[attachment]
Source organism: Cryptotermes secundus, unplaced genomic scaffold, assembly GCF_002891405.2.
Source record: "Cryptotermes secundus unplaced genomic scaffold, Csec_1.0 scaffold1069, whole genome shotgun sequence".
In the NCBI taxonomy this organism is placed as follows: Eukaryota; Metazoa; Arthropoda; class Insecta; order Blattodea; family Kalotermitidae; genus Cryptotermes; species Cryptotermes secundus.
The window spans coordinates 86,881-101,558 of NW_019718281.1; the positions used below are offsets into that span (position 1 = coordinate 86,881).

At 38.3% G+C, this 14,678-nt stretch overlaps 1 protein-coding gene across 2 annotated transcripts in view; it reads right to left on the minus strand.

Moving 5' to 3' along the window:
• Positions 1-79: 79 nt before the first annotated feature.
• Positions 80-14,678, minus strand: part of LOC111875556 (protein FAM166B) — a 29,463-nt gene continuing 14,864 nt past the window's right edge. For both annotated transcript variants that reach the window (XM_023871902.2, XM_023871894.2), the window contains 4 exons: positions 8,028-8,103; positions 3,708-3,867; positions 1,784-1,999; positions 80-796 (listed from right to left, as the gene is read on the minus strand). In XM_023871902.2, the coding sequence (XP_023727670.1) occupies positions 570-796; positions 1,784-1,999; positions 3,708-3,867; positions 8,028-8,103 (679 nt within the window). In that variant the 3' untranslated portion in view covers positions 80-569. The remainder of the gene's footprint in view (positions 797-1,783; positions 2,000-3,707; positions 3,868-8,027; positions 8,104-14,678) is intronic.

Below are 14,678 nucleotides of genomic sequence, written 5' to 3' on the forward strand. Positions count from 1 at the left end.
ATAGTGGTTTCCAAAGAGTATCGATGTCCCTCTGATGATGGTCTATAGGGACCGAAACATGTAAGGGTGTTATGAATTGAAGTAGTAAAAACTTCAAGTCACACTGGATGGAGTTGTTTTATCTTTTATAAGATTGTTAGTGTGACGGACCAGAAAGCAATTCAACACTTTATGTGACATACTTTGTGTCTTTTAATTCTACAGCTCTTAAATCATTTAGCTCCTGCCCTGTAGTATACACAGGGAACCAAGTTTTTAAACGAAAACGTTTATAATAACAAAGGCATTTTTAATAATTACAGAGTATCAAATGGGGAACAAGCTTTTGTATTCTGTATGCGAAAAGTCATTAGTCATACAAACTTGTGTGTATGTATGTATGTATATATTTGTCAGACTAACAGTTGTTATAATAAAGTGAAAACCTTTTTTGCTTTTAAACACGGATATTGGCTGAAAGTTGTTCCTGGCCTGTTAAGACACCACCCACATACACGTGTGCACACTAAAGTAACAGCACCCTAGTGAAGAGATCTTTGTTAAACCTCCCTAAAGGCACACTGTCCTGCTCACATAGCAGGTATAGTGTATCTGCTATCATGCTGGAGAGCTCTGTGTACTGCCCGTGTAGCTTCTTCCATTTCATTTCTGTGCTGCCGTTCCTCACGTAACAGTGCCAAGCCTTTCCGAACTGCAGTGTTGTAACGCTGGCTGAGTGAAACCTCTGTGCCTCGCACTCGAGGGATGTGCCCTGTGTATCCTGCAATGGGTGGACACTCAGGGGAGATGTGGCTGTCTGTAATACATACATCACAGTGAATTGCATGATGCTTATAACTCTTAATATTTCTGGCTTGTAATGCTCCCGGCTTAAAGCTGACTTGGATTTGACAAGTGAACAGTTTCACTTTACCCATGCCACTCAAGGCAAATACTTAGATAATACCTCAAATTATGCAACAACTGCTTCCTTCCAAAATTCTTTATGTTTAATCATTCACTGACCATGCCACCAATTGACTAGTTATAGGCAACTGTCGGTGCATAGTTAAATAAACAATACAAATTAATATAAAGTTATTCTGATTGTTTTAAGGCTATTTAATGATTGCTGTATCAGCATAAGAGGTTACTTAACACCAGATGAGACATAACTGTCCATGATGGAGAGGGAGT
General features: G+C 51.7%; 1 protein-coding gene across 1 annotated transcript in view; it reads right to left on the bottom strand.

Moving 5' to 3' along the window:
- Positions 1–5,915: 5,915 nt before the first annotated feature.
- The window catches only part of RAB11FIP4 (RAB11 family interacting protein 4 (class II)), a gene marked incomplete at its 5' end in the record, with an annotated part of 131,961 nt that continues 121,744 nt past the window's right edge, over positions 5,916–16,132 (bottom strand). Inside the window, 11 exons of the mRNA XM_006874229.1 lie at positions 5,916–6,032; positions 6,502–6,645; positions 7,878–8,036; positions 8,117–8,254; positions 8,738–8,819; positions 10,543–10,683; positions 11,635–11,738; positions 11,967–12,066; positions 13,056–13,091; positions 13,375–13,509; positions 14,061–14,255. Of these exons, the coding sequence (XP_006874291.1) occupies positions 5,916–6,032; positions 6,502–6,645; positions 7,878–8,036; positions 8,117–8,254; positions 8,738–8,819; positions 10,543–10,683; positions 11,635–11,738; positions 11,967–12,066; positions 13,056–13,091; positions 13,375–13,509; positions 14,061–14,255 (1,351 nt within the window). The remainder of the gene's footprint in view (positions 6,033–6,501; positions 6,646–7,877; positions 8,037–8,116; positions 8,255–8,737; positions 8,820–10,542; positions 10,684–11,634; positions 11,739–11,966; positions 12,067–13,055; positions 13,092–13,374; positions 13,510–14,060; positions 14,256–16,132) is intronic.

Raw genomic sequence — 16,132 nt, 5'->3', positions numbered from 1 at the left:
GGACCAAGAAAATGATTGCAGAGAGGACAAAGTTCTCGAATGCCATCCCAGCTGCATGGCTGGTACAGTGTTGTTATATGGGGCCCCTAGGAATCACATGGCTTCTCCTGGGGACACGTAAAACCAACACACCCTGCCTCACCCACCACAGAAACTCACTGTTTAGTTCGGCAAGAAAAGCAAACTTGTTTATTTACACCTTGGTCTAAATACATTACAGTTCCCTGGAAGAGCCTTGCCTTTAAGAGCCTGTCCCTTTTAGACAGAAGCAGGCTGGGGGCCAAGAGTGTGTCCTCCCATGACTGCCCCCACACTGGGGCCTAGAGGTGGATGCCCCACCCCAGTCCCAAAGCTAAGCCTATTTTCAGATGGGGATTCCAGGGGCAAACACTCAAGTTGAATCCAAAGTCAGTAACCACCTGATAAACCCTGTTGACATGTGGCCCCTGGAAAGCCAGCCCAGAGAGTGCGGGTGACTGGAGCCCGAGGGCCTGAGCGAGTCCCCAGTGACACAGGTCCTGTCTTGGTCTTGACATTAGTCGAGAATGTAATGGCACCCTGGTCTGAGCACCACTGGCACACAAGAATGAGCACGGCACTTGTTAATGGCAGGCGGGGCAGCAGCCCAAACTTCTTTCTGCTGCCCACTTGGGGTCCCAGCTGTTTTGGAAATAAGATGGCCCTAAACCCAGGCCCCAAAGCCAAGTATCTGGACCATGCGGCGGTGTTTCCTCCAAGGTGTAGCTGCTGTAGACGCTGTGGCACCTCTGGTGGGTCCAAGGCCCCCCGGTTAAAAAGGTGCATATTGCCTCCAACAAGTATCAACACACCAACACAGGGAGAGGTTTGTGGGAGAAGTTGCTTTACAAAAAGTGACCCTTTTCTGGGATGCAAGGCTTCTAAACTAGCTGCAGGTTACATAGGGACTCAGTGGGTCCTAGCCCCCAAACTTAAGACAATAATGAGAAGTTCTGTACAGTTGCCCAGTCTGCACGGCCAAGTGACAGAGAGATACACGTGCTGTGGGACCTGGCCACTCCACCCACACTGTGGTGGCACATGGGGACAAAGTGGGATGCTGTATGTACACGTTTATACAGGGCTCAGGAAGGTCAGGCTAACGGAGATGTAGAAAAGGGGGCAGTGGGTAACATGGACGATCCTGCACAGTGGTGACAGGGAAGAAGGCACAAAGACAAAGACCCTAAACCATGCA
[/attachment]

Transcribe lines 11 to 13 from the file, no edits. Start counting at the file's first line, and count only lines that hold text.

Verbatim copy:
General features: G+C 51.7%; 1 protein-coding gene across 1 annotated transcript in view; it reads right to left on the bottom strand.

Moving 5' to 3' along the window:
- Positions 1–5,915: 5,915 nt before the first annotated feature.